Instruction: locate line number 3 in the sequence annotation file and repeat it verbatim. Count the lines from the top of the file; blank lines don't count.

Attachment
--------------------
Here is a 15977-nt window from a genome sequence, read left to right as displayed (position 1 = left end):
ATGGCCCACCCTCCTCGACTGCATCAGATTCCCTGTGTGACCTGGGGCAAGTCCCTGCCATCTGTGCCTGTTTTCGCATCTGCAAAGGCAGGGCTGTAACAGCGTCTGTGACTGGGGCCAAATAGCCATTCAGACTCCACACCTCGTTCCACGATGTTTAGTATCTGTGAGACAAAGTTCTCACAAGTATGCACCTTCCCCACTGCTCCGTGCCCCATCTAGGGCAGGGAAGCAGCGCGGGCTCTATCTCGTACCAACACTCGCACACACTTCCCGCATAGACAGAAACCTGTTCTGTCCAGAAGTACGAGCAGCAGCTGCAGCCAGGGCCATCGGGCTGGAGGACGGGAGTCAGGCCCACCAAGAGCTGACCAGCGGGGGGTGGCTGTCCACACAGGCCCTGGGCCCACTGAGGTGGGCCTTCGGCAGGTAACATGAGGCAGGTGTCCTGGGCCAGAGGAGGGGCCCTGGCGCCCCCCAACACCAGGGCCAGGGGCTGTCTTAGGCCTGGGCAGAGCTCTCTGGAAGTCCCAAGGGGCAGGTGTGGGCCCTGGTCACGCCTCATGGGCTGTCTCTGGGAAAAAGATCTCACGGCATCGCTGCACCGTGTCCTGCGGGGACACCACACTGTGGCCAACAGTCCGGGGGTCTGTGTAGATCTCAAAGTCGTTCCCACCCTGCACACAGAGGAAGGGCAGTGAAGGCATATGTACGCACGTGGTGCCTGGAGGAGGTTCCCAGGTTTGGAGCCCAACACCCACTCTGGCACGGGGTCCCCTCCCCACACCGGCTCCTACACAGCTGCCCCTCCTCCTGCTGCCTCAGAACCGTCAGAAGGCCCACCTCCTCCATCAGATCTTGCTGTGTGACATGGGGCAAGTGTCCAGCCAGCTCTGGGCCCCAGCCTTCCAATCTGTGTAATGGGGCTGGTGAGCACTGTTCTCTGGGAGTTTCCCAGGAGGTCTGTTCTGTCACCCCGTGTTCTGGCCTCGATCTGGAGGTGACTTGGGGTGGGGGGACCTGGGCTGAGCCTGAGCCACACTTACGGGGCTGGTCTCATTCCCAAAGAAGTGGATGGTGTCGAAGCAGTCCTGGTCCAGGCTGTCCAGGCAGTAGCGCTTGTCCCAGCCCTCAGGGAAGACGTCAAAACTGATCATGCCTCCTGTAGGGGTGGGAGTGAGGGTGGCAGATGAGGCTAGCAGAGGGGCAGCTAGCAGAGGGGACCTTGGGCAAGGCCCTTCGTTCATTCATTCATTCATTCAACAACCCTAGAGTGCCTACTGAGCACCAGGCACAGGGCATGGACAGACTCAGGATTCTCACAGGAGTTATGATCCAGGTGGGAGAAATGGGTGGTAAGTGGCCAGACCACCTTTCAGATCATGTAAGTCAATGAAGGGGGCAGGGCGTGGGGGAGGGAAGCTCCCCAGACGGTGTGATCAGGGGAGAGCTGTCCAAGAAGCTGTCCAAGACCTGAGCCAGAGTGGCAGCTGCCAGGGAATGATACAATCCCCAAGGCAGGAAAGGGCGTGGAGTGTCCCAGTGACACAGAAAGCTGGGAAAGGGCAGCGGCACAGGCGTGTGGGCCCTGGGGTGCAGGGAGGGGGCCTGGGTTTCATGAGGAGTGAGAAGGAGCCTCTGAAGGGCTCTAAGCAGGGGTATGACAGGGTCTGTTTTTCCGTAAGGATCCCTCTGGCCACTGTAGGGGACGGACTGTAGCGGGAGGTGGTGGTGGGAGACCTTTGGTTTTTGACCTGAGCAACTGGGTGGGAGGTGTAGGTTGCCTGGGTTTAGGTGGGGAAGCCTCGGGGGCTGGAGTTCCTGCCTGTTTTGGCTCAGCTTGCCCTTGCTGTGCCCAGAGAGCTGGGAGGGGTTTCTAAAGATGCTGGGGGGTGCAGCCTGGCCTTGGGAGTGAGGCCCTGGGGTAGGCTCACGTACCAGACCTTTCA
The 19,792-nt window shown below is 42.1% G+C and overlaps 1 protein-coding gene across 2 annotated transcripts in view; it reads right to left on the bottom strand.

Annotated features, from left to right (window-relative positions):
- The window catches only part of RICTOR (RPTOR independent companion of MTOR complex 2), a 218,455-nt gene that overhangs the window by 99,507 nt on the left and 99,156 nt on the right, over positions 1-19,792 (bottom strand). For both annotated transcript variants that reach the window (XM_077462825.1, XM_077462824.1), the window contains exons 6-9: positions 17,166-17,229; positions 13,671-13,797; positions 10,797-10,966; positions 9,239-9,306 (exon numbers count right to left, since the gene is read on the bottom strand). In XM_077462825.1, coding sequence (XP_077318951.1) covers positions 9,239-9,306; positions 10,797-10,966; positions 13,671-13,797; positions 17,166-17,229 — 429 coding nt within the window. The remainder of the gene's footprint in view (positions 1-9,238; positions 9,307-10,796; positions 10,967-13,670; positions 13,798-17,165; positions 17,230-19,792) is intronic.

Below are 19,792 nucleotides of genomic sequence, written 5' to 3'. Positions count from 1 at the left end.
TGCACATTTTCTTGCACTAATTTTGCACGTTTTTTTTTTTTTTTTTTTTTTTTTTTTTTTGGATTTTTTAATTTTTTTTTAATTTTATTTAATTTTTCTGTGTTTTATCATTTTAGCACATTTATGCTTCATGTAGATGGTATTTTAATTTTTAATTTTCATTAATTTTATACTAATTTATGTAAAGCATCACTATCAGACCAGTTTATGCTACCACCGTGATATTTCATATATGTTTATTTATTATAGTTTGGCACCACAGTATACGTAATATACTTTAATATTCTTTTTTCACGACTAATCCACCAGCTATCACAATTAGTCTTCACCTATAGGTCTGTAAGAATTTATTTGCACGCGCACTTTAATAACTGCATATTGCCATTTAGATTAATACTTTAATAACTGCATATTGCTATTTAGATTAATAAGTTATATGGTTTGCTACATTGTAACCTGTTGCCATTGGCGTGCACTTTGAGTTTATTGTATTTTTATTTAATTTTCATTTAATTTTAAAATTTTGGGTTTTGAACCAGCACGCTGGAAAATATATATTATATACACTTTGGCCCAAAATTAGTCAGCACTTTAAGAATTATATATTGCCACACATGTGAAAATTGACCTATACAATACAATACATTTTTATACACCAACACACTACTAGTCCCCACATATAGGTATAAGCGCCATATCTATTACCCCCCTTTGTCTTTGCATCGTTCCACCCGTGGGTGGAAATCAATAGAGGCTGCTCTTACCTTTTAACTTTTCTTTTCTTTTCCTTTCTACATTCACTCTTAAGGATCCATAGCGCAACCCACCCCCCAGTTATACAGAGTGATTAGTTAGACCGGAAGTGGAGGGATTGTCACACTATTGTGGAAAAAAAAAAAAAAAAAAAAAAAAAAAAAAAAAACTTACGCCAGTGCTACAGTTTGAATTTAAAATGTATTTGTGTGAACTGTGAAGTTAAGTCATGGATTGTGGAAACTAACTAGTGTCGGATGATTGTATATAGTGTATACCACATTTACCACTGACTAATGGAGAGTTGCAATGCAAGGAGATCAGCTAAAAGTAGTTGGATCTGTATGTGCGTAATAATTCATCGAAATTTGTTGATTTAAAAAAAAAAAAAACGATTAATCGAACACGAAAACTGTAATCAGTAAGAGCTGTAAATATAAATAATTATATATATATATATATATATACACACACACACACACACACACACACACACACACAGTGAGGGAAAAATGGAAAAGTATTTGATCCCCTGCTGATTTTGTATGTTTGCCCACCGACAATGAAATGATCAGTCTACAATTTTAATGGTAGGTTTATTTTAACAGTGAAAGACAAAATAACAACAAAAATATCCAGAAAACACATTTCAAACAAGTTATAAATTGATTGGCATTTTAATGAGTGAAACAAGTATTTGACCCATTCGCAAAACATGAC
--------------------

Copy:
The 19,792-nt window shown below is 42.1% G+C and overlaps 1 protein-coding gene across 2 annotated transcripts in view; it reads right to left on the bottom strand.